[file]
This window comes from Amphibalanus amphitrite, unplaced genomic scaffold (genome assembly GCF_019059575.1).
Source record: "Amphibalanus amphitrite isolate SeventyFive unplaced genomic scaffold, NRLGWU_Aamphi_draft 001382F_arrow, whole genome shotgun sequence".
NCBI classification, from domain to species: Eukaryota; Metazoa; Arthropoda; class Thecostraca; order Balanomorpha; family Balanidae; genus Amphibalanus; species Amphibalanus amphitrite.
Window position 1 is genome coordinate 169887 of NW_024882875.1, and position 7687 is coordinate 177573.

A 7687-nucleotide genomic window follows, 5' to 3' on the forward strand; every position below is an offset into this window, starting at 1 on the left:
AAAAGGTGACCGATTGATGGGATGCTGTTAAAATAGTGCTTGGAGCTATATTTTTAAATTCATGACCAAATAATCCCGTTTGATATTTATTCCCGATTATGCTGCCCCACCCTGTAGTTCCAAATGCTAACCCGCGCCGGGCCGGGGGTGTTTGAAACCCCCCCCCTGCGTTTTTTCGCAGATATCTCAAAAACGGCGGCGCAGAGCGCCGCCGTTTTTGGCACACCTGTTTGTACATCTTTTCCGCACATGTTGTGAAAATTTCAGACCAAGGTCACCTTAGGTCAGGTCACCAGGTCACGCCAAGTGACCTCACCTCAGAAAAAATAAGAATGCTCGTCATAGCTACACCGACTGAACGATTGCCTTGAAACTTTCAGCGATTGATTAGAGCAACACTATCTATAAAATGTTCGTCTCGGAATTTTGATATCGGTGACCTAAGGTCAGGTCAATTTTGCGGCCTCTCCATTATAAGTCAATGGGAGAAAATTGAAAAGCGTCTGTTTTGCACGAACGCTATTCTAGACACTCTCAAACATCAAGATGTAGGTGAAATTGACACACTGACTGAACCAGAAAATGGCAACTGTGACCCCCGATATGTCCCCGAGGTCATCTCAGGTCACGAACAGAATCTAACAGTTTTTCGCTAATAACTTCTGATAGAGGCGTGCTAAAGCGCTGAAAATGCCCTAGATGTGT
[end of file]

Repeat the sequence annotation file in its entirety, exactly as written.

This window comes from Amphibalanus amphitrite, unplaced genomic scaffold (genome assembly GCF_019059575.1).
Source record: "Amphibalanus amphitrite isolate SeventyFive unplaced genomic scaffold, NRLGWU_Aamphi_draft 001382F_arrow, whole genome shotgun sequence".
NCBI classification, from domain to species: Eukaryota; Metazoa; Arthropoda; class Thecostraca; order Balanomorpha; family Balanidae; genus Amphibalanus; species Amphibalanus amphitrite.
Window position 1 is genome coordinate 169887 of NW_024882875.1, and position 7687 is coordinate 177573.

A 7687-nucleotide genomic window follows, 5' to 3' on the forward strand; every position below is an offset into this window, starting at 1 on the left:
AAAAGGTGACCGATTGATGGGATGCTGTTAAAATAGTGCTTGGAGCTATATTTTTAAATTCATGACCAAATAATCCCGTTTGATATTTATTCCCGATTATGCTGCCCCACCCTGTAGTTCCAAATGCTAACCCGCGCCGGGCCGGGGGTGTTTGAAACCCCCCCCCTGCGTTTTTTCGCAGATATCTCAAAAACGGCGGCGCAGAGCGCCGCCGTTTTTGGCACACCTGTTTGTACATCTTTTCCGCACATGTTGTGAAAATTTCAGACCAAGGTCACCTTAGGTCAGGTCACCAGGTCACGCCAAGTGACCTCACCTCAGAAAAAATAAGAATGCTCGTCATAGCTACACCGACTGAACGATTGCCTTGAAACTTTCAGCGATTGATTAGAGCAACACTATCTATAAAATGTTCGTCTCGGAATTTTGATATCGGTGACCTAAGGTCAGGTCAATTTTGCGGCCTCTCCATTATAAGTCAATGGGAGAAAATTGAAAAGCGTCTGTTTTGCACGAACGCTATTCTAGACACTCTCAAACATCAAGATGTAGGTGAAATTGACACACTGACTGAACCAGAAAATGGCAACTGTGACCCCCGATATGTCCCCGAGGTCATCTCAGGTCACGAACAGAATCTAACAGTTTTTCGCTAATAACTTCTGATAGAGGCGTGCTAAAGCGCTGAAAATGCCCTAGATGTGT